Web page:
Watching a video on YouTube in 2011, Bill Arnold, Service Credit Union's chief information officer, was shocked to see one of the credit union’s branches had caught on fire and gone up in flames in the middle of the night.
The next day, a Friday, he and other members of the $2.3 billion credit union's hierarchy, including CEO Gordon Simmons, and the board of directors sorted through their options. One primary concern was deciding whether to send members to a shared branch, or continue to provide services at the damaged location, said Arnold.
However, given the extent of damage to the site, the latter possibility was quickly dismissed. At the same time, the closest other branch was almost 40 miles away, an unreasonable distance to expect members to travel, he noted.
As a result, later that evening, it was decided the best course was reaching out to Rentsys Recovery Services, a provider of comprehensive disaster recovery solutions for banks, credit unions, mortgage lenders and other organizations.
Arnold contacted Rentsys' Walt Thomasson and spelled out for him the condition of the branch and what the Portsmouth, N.H.-based Service Credit Union needed in order to resume operations there as quickly as possible.
Based on that breakdown, Thomasson laid out for Arnold the services, parts and equipment, as well as manpower, that Rentsys would provide, along with a timetable for delivery, completion of the job, and total expenses.
After his detailed discussions with Arnold, Thomasson was able to ensure every item on the truck calibrated exactly with the needs at the damaged site, allowing the project to proceed seamlessly. "We basically did everything to reopen (the branch) and stay on schedule," he said.
Arnold indicated that he then made the recommendation to sign a Rentsys Declaration Document and signed the declaration, with Simmons' approval. It was the first time the credit union had signed such a document with Rentsys, he added.
Generally, Thomasson noted, "clients – in this case, Bill – are asked what's happening now and next by everyone at their company; they want immediate information. The sooner we get that to customers like Bill, the sooner they can respond. And when we complete the work and make good on our promises, they're heroes."
Thomasson explained that had the credit union’s Falmouth branch sustained relatively minor damage, such as the downing of a server or two, the credit union might have considered holding off on signing a Declaration Document and instead opted to simply allow the situation to play out. But because the fire had essentially destroyed the branch, the credit union's decision to make the declaration was a relatively obvious one, said Thomasson.
Within four hours after being informed of the SCU decision, Rentsys had everything required for the job on its dock and ready to ship. "We can get there before they're ready for it," said Thomasson of the load, which reached its destination, along with a Rentsys crew, the next morning.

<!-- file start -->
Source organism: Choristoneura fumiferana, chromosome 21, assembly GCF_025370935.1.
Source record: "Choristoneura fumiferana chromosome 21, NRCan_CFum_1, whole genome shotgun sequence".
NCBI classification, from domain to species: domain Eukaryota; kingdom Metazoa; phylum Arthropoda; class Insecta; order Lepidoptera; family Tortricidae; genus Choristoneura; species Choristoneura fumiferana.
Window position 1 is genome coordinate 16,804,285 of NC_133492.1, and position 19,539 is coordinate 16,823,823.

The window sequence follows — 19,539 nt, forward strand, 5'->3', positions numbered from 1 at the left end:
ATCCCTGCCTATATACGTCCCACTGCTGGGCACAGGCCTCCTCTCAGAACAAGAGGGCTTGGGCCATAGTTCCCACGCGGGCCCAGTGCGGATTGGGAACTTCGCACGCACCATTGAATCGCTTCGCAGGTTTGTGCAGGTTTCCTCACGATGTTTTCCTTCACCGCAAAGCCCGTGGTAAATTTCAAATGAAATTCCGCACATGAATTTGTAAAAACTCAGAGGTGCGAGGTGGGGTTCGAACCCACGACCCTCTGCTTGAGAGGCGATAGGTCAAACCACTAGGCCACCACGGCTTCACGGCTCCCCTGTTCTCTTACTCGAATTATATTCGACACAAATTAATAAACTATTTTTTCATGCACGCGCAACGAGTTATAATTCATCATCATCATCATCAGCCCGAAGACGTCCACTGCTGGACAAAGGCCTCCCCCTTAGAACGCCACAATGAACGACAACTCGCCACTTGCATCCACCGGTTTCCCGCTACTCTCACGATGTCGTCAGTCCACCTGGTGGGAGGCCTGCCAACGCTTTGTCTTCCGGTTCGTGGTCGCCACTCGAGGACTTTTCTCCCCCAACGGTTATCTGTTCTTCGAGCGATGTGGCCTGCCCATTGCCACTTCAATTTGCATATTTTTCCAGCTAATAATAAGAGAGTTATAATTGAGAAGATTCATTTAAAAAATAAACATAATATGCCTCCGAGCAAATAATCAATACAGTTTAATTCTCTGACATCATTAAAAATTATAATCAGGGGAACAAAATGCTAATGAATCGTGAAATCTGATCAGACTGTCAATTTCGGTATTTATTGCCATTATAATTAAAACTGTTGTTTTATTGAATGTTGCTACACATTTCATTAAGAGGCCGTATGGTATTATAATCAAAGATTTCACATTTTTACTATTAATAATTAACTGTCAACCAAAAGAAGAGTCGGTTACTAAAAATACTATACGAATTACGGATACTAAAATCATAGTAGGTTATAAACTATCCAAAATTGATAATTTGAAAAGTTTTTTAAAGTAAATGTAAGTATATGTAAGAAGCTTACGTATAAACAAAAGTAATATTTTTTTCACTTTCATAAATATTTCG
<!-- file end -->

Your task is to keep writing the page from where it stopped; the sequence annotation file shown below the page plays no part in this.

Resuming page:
Added Arnold: "(Rentsys) met our staff (at the site) and immediately identified our recovery objectives in order to get us up and running."
In all, four Rentsys associates, including a site coordinator, communications technician, field engineers and drivers supported the onsite recovery efforts for Service Credit Union. Among the equipment used was a mobile banking center with Diebold Security option. Fiber was used for communications, VOIP phone system, and network infrastructure.
"A lot of things were happening real fast," noted Thomasson. In fact, Rentsys worked so fast and efficiently that it had the technology and data backup needed for SCU to continue business as normal by Monday morning, Arnold noted.
Ironically, however, the town hadn't yet even issued the credit union the necessary permits allowing it to reopen, he said. So, instead, operations temporarily resumed from a trailer in the parking lot.
One factor that helped facilitate the relatively rapid turnaround was that the damage caused by the fire, which erupted in the structure's roof, causing the roof to collapse, spared the facility's ATM machine and networking capabilities, said Arnold.
That allowed Rentsys to get the credit union's ATM and communication network back up sooner than expected, he continued.
"We didn't anticipate recovering that soon and were at the point where they couldn't do anything else because they were waiting on the town to issue permits," said Arnold.
While he doesn't know how much a prolonged shutdown of the branch would have cost the credit union, Arnold noted that since many of the town's leaders use the branch, "I think it would haven’t been more difficult for us the longer we remained close. We were more concerned about our ability to provide service than how much our income suffered. Our reputation would have taken a hit," said Arnold.
Rentsys is based in College Station, Texas, and said it serves more than 1,900 contracted locations through its recovery center locations in College Station, Billerica, Mass., and Pleasant Prairie, Wis.